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National Drinking Water Database


Tetrachloroethylene in Iowa


Tetrachloroethylene (perc) is a common soil and groundwater contaminant used in dry cleaning and as a solvent in automotive and metalworking factories and other industries. [read more]

The Most Polluted Communities in Iowa

13 water utilities reported detecting Tetrachloroethylene in tap water since 2004, according to EWG's analysis of water quality data supplied by state water agencies

Ranked by highest average Tetrachloroethylene level

RankSystem Population Served Positive test results of total reported tests Average Level
(Range)
1Onawa Municipal Water Plant
Onawa, IA
3,0914 of 41.47 ppb
(0.89 to 2.3 ppb)
2Dorell Drive Home Owners Association
Geneva, IA
321 of 21.2 ppb
(0 to 2.4 ppb)
3Lake View Water Supply
Lake View, IA
1,2789 of 91.04 ppb
(0.8 to 1.4 ppb)
4Waterloo Water Works
Waterloo, IA
70,9341 of 31 ppb
(0 to 2.99 ppb)
5Oskaloosa Municipal Water Dept
Oskaloosa, IA
10,6002 of 40.98 ppb
(0 to 3.3 ppb)
6Mcgregor Water Dept
Mcgregor, IA
8716 of 70.85 ppb
(0 to 1.87 ppb)
7Diagonal Water Department
Diagonal, IA
3121 of 10.7 ppb
(0.7 ppb)
8Hudson Water Supply
Hudson, IA
2,1173 of 30.55 ppb
(0.5 to 0.6 ppb)
9Boone Water Works
Boone, IA
12,8031 of 20.4 ppb
(0 to 0.8 ppb)
10Sioux City Water Supply
Sioux City, IA
85,0281 of 20.3 ppb
(0 to 0.6 ppb)

Health Based Limits for Tetrachloroethylene

StandardDescriptionLevel
Maximum Contaminant Limit Goal (MCLG)A non-enforceable health goal that is set at a level at which no known or anticipated adverse effect on the health of persons occurs and which allows an adequate margin of safety. Source: U.S. Environmental Protection Agency.0 ppb
California Public Health GoalsDefined by the State of California Office of Environmental Health Hazard Assessment (OEHHA) as the level of contaminant that is allowed in drinking water. For acutely toxic substances, levels are set at which scientific evidence indicates that no known or anticipated adverse effects on health will occur, plus an adequate margin-of safety. PHGs for carcinogens or other substances which can cause chronic disease shall be based solely on health effects without regard to cost impacts and shall be set at levels which OEHHA has determined do not pose any significant risk to health.0.06 ppb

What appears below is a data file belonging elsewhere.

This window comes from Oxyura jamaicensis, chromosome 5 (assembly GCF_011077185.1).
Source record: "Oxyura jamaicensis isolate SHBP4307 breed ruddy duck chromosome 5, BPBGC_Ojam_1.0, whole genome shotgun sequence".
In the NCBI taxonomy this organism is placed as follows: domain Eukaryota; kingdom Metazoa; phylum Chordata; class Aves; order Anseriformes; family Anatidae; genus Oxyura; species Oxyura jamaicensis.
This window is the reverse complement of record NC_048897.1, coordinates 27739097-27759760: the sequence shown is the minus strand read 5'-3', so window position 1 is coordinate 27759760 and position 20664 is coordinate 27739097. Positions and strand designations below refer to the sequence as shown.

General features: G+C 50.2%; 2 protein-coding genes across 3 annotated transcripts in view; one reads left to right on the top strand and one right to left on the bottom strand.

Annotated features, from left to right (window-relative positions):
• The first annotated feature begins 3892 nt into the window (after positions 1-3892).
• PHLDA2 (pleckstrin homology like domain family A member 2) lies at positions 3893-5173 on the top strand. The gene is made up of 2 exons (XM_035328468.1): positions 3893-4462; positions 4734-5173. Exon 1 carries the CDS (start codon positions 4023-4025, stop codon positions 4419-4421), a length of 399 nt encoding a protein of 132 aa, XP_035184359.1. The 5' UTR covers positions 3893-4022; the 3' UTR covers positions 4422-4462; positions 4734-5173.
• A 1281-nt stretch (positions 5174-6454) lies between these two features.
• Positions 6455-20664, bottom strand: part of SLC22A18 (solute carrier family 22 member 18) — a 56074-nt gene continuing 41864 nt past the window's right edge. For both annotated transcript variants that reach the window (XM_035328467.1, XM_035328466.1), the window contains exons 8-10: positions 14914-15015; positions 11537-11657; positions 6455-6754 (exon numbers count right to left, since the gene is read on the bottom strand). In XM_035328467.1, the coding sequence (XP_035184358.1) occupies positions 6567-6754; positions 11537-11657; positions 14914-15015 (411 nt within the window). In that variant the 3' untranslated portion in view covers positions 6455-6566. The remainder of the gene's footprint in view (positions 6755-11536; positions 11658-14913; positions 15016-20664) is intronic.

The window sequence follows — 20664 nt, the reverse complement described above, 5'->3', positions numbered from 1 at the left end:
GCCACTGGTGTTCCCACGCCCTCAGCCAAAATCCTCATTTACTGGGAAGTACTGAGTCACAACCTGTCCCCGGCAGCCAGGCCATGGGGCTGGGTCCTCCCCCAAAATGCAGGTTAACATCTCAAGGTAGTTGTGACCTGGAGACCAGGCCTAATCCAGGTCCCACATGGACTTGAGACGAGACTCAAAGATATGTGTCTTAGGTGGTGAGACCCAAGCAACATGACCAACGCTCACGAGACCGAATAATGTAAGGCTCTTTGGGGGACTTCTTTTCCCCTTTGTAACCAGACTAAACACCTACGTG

EPA Human Health Water Quality CriteriaWater quality criteria set by the US EPA provide guidance for states and tribes authorized to establish water quality standards under the Clean Water Act (CWA) to protect human health. These are non-enforceable standards based upon exposure by both drinking water and the contribution of water contamination to other consumed foods. Source: U.S. Environmental Protection Agency.0.69 ppb
Maximum Contaminant Limit (MCL)The enforceable standard which defines the highest level of a contaminant that is allowed in drinking water. MCLs are set as close to health-based limits (Maximum Contaminant Level Goals, or MCLGs) as feasible using the best available analytical and treatment technologies and taking cost into consideration. Source: U.S. Environmental Protection Agency.5 ppb
Lifetime health-based limit, non-cancer riskConcentration of a chemical in drinking water that is not expected to cause any adverse, noncarcinogenic health effects for a lifetime of exposure. The Lifetime health-based limit (or Health Advisory, HA) is based on exposure for a a 70-kg adult consuming 2 liters of water per day. Source: U.S. Environmental Protection Agency.10 ppb
Drinking Water Equivalent LevelA lifetime exposure concentration protective of adverse, noncarcinogenic health effects, that assumes all of the exposure to a contaminant is from drinking water. Source: U.S. Environmental Protection Agency.500 ppb
Children's health-based limit for 1-day exposureConcentration of a chemical in drinking water that is not expected to cause any adverse, noncarcinogenic health effects for up to one day of exposure. The One-Day health-based limit (or Health Advisory, HA) is typically set to protect a 10-kg child consuming 1 liter of water per day. Source: U.S. Environmental Protection Agency.2000 ppb
Children's health-based limit for 10-day exposureConcentration of a chemical in drinking water that is not expected to cause any adverse, noncarcinogenic effects for up to ten days of exposure. The Ten-Day health-based limit (or Health Advisory, HA) is typically set to protect a 10-kg child consuming 1 liter of water per day. Source: U.S. Environmental Protection Agency.2000 ppb

Violation Summary for Tetrachloroethylene in Iowa

There are no violations reported for this contaminant in Iowa